Bonds are comparatively safer than investing in stocks. Bonds have the capacity to create a balance in an investment portfolio. Suppose you have invested in stocks predominately, you can include bonds as they would diversify the assets to lower your risk on the whole. The only risk in buying bonds is the dependability of the issuer as some may not be able to make interest or principal payments on time; nevertheless, in most cases, they are definitely not risky like stocks.
Most financial advisors would agree that bonds can be a valuable addition to your investment portfolio. Though stocks draw high interest, they come with their share of risk — you can only invest in more stocks than bonds if you have the savings and resources for long-term investments, and stay robust during market fluctuations.
Initially, as a young trader, you could have 10% in bonds. As you get older, your portfolio could have at least 50% invested in bonds. Moreover, you could get potential tax breaks if you had purchased municipal bonds. Nearing retirement, you may not want to get into the stock market fray with intense trading strategies; in that case, you need bonds in your portfolio. Senior citizens can invest in bonds as they are a reliable asset; they pay interest at fixed rates and regular intervals. However, you will not get a high-interest rate. People prefer bonds for security and reliability even though it comes at a price — lower interest rates that would be almost half as other investments.
Bond interest rate
Bonds are offered for a fixed term, usually for a year to 30 years. It does not mean that you should hold on to your bond until the term ends. You can always resell your bond at the right time — you would make a profit if you sell a bond when interest rates are lesser than what it was when you bought it. If you sell at a time when interest rates are higher, you would have a loss. You could also sell a bond earlier on secondary markets ahead of its complete maturity; however, you may not make a profit or even get back the original principal.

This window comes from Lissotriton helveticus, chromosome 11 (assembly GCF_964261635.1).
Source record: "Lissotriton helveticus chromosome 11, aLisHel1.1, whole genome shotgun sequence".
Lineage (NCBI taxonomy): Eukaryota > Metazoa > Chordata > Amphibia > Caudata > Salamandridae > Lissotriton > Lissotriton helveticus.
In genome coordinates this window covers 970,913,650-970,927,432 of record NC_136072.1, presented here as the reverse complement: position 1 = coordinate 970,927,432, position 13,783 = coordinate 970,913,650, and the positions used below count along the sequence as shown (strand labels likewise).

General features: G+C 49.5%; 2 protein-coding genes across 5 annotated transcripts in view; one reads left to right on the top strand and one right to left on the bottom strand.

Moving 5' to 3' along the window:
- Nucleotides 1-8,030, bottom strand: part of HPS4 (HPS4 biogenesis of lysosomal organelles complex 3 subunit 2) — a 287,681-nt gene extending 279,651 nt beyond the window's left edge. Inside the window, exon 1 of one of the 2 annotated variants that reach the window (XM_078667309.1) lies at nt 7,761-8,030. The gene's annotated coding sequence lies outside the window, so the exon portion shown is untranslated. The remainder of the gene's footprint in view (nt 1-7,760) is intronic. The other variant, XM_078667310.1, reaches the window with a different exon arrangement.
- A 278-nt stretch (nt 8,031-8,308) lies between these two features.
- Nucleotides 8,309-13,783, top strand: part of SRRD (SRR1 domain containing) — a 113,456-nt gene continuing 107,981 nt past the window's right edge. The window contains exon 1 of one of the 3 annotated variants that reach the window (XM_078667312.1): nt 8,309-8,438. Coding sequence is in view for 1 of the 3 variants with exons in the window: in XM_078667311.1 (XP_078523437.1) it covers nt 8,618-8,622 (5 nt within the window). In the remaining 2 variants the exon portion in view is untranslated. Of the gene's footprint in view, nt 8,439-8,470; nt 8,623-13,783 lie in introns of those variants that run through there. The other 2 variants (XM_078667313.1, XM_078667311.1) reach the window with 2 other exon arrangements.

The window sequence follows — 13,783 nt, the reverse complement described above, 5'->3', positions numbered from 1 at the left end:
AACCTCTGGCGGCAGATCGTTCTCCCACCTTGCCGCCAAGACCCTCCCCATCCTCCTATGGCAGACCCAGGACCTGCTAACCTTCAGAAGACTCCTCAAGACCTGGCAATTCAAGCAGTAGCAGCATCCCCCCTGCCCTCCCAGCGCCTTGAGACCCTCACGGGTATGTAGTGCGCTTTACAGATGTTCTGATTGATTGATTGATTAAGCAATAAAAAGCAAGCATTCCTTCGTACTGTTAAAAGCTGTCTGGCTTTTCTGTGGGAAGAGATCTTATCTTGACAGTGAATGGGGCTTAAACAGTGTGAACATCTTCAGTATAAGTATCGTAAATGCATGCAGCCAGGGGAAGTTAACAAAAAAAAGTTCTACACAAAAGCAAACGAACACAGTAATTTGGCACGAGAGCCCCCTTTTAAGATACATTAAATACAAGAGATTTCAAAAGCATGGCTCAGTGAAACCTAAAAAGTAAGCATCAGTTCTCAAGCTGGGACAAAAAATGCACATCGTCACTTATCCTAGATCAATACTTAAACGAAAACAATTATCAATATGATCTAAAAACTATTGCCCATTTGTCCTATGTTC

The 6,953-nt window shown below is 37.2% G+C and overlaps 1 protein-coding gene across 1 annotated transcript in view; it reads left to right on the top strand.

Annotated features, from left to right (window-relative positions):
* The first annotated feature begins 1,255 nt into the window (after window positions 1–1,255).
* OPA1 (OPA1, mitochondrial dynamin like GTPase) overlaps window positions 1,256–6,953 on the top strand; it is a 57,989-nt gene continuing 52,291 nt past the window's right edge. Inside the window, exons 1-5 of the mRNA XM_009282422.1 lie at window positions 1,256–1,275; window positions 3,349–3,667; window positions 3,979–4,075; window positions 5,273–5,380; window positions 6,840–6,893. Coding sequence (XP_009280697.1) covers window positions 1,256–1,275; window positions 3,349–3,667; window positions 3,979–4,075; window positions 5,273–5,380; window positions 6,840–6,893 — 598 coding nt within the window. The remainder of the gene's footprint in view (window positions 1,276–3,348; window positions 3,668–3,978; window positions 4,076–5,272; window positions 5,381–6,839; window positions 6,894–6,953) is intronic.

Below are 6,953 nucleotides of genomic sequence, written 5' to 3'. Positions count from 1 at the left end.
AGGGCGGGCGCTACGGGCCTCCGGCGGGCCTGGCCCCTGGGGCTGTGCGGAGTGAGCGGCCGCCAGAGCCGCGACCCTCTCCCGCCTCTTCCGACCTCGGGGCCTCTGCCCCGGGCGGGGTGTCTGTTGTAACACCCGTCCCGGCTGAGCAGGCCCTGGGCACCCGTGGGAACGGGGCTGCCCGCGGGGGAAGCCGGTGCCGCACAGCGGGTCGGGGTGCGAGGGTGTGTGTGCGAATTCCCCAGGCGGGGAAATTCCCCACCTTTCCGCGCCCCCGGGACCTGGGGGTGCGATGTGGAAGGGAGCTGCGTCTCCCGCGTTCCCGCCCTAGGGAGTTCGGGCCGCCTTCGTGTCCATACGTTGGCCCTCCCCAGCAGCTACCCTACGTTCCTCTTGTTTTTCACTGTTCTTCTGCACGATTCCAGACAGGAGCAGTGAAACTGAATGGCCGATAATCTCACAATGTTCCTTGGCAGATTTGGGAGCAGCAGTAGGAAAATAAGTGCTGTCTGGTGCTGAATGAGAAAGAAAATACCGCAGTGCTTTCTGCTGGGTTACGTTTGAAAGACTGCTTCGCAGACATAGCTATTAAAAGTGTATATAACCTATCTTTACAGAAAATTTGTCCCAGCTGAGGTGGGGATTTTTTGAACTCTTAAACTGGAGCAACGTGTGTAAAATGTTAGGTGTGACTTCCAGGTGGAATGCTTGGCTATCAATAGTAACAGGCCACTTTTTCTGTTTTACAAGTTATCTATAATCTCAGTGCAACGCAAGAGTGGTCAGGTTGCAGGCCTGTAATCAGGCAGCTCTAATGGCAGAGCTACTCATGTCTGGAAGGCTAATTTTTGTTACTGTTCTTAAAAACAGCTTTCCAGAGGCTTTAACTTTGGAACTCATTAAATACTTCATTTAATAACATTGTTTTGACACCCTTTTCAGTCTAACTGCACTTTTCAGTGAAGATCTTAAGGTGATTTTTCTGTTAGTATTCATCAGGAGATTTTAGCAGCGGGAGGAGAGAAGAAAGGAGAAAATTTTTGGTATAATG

Some investors purchase a bond fund that would pool a mixture of bonds to diversify the portfolios. Anyways, these funds would be volatile as they don’t have a set price and interest. A bond’s interest rate is set during the time of purchase and interest is paid either monthly, quarterly, semiannually, or annually until complete maturity. The full original principal is paid back at the end of the term.
Bonds are not completely free from any trouble
Purchased bonds drop in value when interest rates go up. If interest rates rise, the coupon rates of new bonds would rise as well. This makes investors purchase new bonds that lessen the resale value of existing bonds still having the old lower interest rate.
Sometimes one might have difficulty in selling the bond if interest rates go up. The bond issuer might get into a crisis and would not be in a position to pay the interest or principal on time — this is commonly known as default risk. The rise in prices or inflation could decrease the purchasing power over time; this makes the fixed income you get from the bond insignificant over the years.
Most bonds’ interest rate depends on the creditworthiness of the issuer. Generally, U.S. government bonds are regarded as the safest investment. Second comes state and local government bonds, followed by corporate bonds. However, treasuries (federal government bonds) have low interest rates because it is highly unlikely that the federal government would shut down one day. Some companies might offer an unrealistically high rate of interest on bonds; however, you should try to avoid them they might know that their company would fail before paying off the debt, and would plan to declare bankruptcy.